DESCRIBING himself as a ‘river rat’ and artist, Sunraysia talent Corey Nott launched his comeback exhibition at Gallery F on Wednesday night.
Boasting a passion for paint, canvas and the river since childhood, the selftaught artist has recently rekindled his love for art after a 20-year hiatus – and is now ready to once again share his talents with the world.
His new exhibition boasts an extensive and impressive body of work crafted from both oil and watercolour.
“I just thought I’m getting old, so I need to get out of my shell,” Mr Nott said.
“Art for me is an escape from reality – a sense of freedom, and when paint hits the canvas the whole world seems to disappear letting my mind wander away with the
anticipation of blending colours, testing the boundaries of technique and style within myself.”
Expanding over two galleries, Mr Nott has covered the walls with detailed and skilled pieces of wildlife and scenery attached to the Murray and Darling Rivers, which he has painted in the past year or so.
“Sometimes I can paint for hours!” he said. “I’ll get up at 7am, and still be painting at 10pm that night. It’s like an addiction when it gets like that. I just can’t help myself.
“I dedicate a lot of time to my paintings, sometimes 60 hours, sometimes 70, sometimes 120 – but it’s better than watching TV!
“I am inspired by my surroundings and those of the Murray and Darling Rivers, robust land, the bush, birds and ﬁ sh, and so much more.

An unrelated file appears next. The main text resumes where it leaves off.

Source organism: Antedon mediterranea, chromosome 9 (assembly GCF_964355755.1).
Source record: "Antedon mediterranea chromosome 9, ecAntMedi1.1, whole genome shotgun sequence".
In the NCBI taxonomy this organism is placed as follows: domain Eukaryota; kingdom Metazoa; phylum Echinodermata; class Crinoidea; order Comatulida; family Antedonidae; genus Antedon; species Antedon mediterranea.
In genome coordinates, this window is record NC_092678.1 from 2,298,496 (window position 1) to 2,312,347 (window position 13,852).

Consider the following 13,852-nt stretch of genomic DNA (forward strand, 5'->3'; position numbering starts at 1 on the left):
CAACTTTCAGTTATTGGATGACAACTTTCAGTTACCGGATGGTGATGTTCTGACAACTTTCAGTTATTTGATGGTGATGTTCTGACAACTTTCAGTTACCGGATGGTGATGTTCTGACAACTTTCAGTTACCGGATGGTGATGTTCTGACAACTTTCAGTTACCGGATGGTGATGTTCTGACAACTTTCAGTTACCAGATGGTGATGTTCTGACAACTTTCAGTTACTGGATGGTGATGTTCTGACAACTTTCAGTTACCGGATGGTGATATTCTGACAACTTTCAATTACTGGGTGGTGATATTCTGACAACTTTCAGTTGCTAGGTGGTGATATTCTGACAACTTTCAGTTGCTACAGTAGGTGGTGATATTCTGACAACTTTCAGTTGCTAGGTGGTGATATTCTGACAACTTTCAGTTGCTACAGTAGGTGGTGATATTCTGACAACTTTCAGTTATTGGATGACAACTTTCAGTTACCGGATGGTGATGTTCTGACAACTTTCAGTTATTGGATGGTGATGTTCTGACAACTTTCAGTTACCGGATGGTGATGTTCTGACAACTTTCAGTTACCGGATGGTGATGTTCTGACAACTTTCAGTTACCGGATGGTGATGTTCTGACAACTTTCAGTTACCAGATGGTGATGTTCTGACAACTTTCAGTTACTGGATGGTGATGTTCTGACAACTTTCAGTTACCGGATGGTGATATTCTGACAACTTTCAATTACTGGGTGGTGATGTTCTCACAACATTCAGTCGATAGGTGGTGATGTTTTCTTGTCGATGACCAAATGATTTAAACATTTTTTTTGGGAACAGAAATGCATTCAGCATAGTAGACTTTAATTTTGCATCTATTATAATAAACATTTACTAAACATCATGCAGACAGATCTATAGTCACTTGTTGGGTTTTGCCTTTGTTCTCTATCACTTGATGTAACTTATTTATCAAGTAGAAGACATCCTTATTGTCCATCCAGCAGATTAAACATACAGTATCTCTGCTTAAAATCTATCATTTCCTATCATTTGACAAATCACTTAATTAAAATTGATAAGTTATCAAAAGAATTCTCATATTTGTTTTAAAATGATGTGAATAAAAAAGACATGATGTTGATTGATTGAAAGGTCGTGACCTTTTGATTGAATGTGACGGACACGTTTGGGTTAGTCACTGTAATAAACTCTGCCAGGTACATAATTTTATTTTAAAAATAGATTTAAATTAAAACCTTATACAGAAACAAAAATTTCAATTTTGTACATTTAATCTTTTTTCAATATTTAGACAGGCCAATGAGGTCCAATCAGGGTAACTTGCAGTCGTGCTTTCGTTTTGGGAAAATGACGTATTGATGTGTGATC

“I just love the river and my backyard – I just see things and I want to paint it all!” Passionate about the environment, Mr Nott hopes those who come and see his work appreciate the beauty of
the natural world located so close to our backyard in Sunraysia, and start to take more care.
“I ﬁnd it so sad to see our river dying. It is turning into another graveyard for wildlife,” he said.
“Braeden Lampard is one of our passionate environmentalists who has been making a desperate attempt to save our wildlife – he can be seen in one of my paintings setting up aerators in the Darling River, which was a massive attempt to save the iconic Murray Cod and native ﬁsh from certain death.
“My heart goes out to those who live on the Darling, and I give my many thanks to those who are trying their hardest to save our environment.
“However, I still see people throwing rubbish and bottles into our river. That brings a tear to my eye, and my heart cries too – the tiniest amount of respect can make the biggest difference!
“I love this rugged land… and we need to respect our river, ﬁsh and bush, the old, majestic and mighty Murray and Darling Rivers in our backyard.”
To see more of Mr Nott’s work, visit the Nangiloc Tavern, where his work is displayed permanently.
Mr Nott’s exhibition will run throughout December, and can be viewed from 10am to 4pm Thursday to Friday, and 10am to 2pm on Saturday and Sunday.